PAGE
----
The crazy thing is there are tools out there that let you clone existing websites and set up scams like this in as little as a few hours of work. You can even do crazy things like asking people for their username and password and once they give it to you, redirecting them to the “incorrect username and password” page of the real site so they think they just mis-typed it. The victim just enters their username-password again and they’re logged into the real site successfully without thinking twice about how they’ve just been pwned.
So what should we do about it? That sounds impossible to protect against!
Well, like I said, it’s impossible to protect against everything. Even the best users get tired or greedy or even just have a mental misstep that puts them and their credentials in jeopardy. The best defenses against this type of attack are:
1) DO NOT RE-USE PASSWORDS! Even if you make a few different passwords for your most secure accounts (email, bank, facebook, etc) and then using one trivial password for unimportant sites (gaming, web-comics, this blog, etc), that will be enough. Password re-use attacks are insanely common because people hate having to remember more than one password. It only takes you entering your password on one sketchy site (or an insecure site being hacked and your password being stolen) for a hacker to use the same email-password combination to get into all of your accounts.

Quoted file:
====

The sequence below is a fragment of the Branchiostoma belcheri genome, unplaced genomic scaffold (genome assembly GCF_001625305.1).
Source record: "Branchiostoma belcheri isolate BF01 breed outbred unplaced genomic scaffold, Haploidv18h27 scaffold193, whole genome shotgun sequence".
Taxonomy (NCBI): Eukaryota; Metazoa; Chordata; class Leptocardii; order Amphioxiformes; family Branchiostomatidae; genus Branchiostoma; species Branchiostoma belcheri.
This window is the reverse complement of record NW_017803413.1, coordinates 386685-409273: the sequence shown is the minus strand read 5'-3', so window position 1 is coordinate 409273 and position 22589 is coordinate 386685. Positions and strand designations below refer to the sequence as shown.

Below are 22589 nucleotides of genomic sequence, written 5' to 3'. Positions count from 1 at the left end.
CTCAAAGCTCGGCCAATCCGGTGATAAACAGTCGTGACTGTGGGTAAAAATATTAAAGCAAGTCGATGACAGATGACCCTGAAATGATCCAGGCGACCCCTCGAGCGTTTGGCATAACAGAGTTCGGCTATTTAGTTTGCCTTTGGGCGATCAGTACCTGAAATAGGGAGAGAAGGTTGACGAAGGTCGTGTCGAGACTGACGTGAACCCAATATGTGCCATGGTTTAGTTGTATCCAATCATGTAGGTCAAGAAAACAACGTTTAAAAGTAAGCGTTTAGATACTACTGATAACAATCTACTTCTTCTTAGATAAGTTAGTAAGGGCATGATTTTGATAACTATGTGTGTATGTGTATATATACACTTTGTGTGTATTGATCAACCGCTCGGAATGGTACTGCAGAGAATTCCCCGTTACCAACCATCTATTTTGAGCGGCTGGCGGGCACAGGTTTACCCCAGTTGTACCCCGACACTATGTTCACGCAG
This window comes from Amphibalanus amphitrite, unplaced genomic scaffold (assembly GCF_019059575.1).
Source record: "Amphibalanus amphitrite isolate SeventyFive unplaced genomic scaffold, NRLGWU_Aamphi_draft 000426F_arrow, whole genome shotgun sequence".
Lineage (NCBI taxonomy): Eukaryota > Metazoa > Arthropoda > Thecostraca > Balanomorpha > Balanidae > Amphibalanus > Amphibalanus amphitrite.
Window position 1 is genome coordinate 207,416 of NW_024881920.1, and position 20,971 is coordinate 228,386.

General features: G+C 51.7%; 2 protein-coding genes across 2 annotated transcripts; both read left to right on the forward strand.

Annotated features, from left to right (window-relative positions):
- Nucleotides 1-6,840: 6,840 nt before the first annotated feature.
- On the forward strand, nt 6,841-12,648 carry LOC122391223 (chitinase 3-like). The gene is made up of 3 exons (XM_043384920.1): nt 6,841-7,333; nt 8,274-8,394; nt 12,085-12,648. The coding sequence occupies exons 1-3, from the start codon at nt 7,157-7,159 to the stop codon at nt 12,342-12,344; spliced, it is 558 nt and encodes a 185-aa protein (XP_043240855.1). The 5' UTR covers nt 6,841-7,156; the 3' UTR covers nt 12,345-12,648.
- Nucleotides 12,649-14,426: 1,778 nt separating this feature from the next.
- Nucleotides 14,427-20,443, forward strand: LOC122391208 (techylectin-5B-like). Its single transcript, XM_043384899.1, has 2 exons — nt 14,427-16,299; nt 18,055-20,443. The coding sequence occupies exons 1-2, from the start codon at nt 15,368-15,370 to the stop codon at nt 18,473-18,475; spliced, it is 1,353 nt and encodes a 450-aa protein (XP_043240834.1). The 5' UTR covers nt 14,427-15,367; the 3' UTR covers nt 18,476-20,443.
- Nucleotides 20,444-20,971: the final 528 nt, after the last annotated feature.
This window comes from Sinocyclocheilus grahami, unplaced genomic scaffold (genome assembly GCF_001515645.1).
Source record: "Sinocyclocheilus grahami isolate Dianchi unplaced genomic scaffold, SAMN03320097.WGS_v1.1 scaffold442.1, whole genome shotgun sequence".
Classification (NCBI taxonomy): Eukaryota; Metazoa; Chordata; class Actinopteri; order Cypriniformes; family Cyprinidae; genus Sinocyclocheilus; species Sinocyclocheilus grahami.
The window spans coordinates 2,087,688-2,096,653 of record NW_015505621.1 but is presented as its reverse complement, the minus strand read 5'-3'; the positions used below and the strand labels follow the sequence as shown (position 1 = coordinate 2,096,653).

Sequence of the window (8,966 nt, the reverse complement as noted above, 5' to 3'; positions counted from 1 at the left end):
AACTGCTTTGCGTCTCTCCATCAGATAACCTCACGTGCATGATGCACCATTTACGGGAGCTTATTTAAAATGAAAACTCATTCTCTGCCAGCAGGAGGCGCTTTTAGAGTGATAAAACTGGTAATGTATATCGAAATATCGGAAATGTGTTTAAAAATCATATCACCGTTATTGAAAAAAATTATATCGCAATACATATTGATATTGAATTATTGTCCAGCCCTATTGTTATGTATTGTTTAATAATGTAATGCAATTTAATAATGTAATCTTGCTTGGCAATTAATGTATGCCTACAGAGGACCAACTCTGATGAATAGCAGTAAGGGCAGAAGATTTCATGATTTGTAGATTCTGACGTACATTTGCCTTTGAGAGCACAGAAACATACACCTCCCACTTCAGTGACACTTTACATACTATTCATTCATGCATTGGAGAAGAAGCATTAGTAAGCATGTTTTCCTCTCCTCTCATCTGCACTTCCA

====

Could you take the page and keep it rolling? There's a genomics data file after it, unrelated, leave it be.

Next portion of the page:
2) Pay attention to the “http://” vs “https://” when you’re entering in your password, your credit card, your social security number, or any other kind of PII (Personally Identifiable Information). Figure out how your browser determines if websites are who they say they are and just double check each time you go to enter in your information. For Google Chrome (the best browser, imho), here’s the guide to the security icons. Just checking this has saved me a more than a few times from potentially getting my credit card stolen.
3) When you get emails from people you know that sound just a bit off, go ahead and message them in some other form of communication to see if they really sent it or not. Especially when they’re not totally convincing and they’re just “OMG CLICK THIS <link to some site in another language that the person has never even remotely indicated that they speak or understand>”, that should set off red flags and it never hurts to check. If it’s a legitimate link, they can let you know and if it’s not, then you’ve just let them know one of their accounts has been compromised or someone is spoofing their identity (pretending to be them)
Now that that’s all done, Congrats! You made it to the end!
You are now a ctrl-alt-dissent certified security master. Go forth and try to do your part to contributing to a healthier, smarter, and more secure internet. Just like getting flu shots, herd immunity is an important concept on the internet and if you practice better cyber security, you get your friends and family to practice better cyber security, and you can make informed decisions during work and leisure activities, you’ll generally have to spend a lot less time mopping up the potentially disastrous results of a cyber attack. Hackers are lazy and they go for the lowest hanging fruit, so having even basic security measures will go a long way to keep you safe online.